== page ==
Right now, I am deeply excited for the restorative, reflective time that winter will bring. I am a busybody and for many years have dreaded the slowness that comes along with the cold. But I am coming to embrace this quiet. It allows me to hear my own thoughts.
I am looking forward to using this time to deepen my research, vision for the new year, and plan projects, as I am applying to several residencies for 2023. I am also looking forward to more time in saunas this winter!
Are there any upcoming opportunities for people to see your artwork in person?
Besides the show in spring as part of the P(h)ew grant, I am also a featured artist in Islam and Print, a fellowship connecting Muslim artists in the Baltimore City area. It is curated by two curators and friends of mine, Safiyah Cheatam and Dan Flounders. There will be a physical show at Current Space in 2023 of editioned prints made during the fellowship — dates are tentative, but keep an eye out, as it is a fantastic lineup of artists!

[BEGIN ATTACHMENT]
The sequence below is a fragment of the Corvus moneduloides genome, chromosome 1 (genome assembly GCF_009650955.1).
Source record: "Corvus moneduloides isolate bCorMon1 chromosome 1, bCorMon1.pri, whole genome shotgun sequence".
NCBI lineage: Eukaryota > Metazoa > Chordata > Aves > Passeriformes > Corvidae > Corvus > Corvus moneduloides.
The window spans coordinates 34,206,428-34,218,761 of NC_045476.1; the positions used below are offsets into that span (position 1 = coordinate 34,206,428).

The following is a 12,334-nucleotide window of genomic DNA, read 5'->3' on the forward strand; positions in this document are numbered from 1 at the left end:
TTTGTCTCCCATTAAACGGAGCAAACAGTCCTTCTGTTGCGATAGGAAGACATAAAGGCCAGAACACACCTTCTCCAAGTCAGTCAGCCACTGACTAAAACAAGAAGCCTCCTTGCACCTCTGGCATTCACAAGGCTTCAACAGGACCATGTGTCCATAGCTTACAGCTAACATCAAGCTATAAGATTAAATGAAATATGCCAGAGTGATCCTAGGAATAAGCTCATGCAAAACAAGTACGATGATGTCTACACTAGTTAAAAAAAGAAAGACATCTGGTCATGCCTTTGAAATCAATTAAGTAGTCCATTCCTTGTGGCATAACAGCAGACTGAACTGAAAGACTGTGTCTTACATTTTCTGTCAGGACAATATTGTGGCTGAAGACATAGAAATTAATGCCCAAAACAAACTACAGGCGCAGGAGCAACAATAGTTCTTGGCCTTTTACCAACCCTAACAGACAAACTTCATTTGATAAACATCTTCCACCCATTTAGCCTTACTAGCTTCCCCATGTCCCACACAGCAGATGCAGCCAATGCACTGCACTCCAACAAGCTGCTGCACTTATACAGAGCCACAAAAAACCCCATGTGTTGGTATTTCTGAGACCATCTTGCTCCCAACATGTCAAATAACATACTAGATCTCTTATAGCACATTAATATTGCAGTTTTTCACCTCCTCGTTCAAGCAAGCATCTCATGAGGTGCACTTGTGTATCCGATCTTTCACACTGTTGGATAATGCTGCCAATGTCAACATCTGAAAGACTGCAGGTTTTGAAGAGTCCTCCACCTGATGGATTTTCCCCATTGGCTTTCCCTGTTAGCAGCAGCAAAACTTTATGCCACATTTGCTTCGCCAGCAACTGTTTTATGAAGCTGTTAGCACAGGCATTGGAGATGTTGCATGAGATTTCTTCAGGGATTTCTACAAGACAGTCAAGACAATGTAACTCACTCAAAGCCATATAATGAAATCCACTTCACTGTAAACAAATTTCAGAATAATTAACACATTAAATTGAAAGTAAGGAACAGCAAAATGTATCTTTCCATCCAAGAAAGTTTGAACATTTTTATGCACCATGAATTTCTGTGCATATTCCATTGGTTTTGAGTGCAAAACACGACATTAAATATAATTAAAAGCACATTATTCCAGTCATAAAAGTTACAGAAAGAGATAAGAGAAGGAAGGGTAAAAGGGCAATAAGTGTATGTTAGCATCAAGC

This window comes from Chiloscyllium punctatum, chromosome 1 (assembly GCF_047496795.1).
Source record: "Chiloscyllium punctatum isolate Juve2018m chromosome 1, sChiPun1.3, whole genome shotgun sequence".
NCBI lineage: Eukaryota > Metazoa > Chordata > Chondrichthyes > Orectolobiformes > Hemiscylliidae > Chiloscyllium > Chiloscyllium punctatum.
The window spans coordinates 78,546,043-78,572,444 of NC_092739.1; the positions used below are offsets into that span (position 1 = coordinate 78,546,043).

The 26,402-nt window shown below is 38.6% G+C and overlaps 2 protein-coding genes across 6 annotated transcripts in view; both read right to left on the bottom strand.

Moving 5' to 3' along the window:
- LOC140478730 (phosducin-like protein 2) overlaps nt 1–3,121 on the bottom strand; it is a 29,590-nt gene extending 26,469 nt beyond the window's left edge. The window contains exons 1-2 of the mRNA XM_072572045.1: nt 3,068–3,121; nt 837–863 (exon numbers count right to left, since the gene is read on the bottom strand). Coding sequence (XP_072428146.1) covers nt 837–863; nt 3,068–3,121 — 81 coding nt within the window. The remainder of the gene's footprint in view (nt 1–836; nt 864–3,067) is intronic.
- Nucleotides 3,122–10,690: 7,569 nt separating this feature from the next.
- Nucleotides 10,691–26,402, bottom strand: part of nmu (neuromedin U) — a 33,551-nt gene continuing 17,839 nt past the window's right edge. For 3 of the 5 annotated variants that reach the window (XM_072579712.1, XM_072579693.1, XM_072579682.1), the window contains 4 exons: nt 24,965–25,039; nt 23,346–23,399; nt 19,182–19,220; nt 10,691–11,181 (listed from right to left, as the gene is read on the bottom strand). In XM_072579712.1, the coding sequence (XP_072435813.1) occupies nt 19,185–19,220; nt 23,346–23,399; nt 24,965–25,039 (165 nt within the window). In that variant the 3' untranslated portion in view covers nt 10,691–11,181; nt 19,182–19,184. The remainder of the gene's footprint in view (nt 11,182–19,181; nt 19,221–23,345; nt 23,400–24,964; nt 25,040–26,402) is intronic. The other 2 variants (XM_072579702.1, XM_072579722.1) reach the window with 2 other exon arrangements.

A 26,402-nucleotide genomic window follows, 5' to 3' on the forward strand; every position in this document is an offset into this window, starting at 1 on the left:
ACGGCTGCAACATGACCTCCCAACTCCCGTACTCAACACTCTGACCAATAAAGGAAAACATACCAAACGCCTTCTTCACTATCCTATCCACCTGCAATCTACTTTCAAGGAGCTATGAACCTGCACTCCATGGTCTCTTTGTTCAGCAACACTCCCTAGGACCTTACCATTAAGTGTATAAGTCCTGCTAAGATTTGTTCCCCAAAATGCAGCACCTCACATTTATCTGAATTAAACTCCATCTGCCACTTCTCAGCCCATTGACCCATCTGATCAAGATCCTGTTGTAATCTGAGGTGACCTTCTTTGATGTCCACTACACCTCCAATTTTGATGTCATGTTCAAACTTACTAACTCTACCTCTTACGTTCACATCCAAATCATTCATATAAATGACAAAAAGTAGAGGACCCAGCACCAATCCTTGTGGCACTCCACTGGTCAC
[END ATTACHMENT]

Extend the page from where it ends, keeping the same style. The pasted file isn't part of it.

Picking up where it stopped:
Correction: A previous version of this story said writer Morgan Nitz was the Digital Engagement & Event Specialist at the Office of Arts, Culture and the Creative Economy. Nitz has since been promoted to Community Engagement and Communications Manager for that office.
This story is part of a partnership between The Philadelphia Citizen and Forman Arts Initiative to highlight creatives in every neighborhood in Philadelphia. It will run on both The Citizen and FAI’s websites. Morgan Nitz (she/they) is a queer interdisciplinary artist and writer in Philly, and the . Their work has been shown at The Institute of Contemporary Art, Vox Populi, Pilot Projects, and other venues; they completed a residency at Jasper Studios; and were the co-inaugural curator of Straw, Tyler School of Art’s AV-closet-turned-Alumni-gallery. Follow them at morgannitz.com | @son_of_m.a.n